How is the Oakland music scene? I’ve heard it’s quite openminded and artistic. Are you active socially in the local music world or do you keep to yourself?
A: The Oakland Scene has every type of music you could want to get into… and quite a few that you wouldn’t.
K: There is a lot of support here for live and interesting music in Oakland, it seems like somebody is either in a band, always leaving on tour, or involved in art/music to some degree. It’s great that people here are always working hard on their projects to make something happen.
How is the North American (or global for that matter) community of your kind of music? Is it really loose and random, with some individuals or bands conversing here and there, or is it tight and connected?
K: That is hard to say, because we have folks from all over who like Sutekh Hexen, so any sense of centralized community is nonexistent, and maybe loosely gauged through analytics and mail-order… Which is the probably the primary source of connectivity, through technology and media platforms.
A: It seems there are many like minded people spread all over… I wouldn’t call it tight. The US is too big for that.
To a lot of people Noise music is appalling, disgusting, disturbingly chaotic, while to others it functions as a cathartic and purifying intense psychological experience. What is the motivation behind Sutekh Hexen in this matter, to shock people or enlighten people, or are these essentially the same thing?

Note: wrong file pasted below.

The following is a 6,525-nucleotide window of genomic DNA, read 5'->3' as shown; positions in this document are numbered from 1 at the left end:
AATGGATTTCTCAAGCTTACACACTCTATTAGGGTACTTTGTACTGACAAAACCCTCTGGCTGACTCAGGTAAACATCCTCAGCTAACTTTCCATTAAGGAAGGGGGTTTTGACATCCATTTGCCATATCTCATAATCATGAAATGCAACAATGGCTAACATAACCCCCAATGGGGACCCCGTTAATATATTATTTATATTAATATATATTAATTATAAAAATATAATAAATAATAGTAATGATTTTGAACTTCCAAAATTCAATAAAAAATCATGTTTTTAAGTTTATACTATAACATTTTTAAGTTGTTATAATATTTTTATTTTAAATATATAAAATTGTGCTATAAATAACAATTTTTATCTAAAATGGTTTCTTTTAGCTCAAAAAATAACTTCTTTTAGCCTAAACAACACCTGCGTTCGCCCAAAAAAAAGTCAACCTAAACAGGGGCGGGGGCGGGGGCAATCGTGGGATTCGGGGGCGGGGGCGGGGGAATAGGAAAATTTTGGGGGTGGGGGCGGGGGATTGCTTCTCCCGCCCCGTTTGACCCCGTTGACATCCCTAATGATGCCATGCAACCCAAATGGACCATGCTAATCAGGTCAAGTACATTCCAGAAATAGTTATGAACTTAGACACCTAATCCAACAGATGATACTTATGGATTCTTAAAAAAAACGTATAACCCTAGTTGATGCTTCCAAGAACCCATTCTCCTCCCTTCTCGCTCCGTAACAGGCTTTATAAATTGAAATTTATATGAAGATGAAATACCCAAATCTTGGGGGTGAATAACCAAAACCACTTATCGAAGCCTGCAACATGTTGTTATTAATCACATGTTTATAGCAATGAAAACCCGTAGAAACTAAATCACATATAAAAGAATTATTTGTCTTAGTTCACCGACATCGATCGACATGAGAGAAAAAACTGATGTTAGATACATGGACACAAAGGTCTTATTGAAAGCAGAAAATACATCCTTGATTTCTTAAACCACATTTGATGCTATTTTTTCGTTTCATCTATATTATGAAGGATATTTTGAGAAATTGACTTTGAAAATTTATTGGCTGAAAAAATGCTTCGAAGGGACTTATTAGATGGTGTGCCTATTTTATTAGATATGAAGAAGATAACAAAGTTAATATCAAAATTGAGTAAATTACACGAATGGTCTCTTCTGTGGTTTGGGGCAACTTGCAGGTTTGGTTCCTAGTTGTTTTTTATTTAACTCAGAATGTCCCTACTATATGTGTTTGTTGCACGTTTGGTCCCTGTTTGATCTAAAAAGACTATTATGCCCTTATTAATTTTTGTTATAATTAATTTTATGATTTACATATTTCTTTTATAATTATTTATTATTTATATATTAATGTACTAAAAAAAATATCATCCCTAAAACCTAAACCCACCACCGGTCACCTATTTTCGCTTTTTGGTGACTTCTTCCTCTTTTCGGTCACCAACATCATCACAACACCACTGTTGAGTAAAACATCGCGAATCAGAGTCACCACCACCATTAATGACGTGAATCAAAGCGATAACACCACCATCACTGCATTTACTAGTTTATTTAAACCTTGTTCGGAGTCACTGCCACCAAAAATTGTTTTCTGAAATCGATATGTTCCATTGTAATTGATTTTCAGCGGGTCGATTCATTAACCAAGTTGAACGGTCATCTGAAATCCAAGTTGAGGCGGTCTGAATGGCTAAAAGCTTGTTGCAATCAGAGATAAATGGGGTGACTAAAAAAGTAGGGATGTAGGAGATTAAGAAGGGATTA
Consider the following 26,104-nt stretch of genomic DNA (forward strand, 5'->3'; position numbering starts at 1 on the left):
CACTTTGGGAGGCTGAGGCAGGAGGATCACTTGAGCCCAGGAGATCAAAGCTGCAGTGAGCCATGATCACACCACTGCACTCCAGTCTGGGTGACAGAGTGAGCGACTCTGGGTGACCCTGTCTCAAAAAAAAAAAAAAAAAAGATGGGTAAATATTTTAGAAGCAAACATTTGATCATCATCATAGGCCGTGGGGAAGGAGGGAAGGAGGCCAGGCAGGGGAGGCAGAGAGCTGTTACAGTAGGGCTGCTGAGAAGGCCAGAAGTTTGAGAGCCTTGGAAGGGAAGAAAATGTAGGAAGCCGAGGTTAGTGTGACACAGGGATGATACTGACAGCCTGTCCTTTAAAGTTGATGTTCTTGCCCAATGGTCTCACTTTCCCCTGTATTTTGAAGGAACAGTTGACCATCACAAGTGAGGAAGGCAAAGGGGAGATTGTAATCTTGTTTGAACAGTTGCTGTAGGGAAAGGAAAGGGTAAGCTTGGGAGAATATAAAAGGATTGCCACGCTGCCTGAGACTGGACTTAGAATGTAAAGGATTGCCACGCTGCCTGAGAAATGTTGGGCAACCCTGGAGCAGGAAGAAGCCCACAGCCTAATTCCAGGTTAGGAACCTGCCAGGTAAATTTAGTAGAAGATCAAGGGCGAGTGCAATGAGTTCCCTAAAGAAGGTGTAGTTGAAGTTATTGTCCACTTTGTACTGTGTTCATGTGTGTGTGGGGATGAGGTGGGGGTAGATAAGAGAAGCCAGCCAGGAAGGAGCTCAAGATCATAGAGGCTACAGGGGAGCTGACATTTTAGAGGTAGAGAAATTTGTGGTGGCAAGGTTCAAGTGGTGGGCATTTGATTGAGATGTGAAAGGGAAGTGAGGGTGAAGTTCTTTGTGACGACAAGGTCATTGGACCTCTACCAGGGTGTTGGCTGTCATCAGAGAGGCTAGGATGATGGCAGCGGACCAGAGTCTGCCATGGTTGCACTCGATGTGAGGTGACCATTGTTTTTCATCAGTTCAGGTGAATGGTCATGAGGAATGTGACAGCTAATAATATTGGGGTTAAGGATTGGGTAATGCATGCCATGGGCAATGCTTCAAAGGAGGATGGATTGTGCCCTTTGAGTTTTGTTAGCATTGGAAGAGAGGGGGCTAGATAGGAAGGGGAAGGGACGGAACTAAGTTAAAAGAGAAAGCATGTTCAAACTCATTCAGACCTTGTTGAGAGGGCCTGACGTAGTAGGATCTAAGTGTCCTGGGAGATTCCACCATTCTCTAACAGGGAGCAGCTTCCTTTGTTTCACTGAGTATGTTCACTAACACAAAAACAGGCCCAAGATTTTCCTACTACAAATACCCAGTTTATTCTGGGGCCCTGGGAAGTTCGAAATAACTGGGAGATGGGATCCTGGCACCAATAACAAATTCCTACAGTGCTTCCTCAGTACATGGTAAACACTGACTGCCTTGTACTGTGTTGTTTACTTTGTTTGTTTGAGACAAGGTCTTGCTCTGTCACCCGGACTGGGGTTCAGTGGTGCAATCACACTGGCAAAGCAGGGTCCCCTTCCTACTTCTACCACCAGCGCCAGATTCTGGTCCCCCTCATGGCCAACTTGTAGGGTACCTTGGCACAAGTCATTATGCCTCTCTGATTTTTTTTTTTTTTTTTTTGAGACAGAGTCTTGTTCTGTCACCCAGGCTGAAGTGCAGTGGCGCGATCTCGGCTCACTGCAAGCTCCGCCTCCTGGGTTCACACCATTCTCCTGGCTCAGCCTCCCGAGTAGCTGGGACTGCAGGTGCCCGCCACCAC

A: To me they are the same. If someone is shocked or disturbed by a performance, thats good. That means Noise is still relevant. This isn’t for everybody. I have had people tell me that we have changed their opinion on Noise.. Hopefully it was for the better… Hahaha.
K: We enjoy the opportunities to play together, with our friends, and are fortunate that other people connect with what we are doing. It’s what we do. I guess it depends on what others intentions as a band are and the context of their work. Generally speaking, I think Noise and it’s related sub-genres, and the subject matter that is covered or associated with these forms of musics, are still pretty extreme for most people, even in a new age of accessibility and open-mindedness(?), and a huge part of it is that it’s not widely promoted like other conventional or independent forms of music, and for the most part, remains deeply underground – with an already dedicated and sustained global support and largely growing fan-base.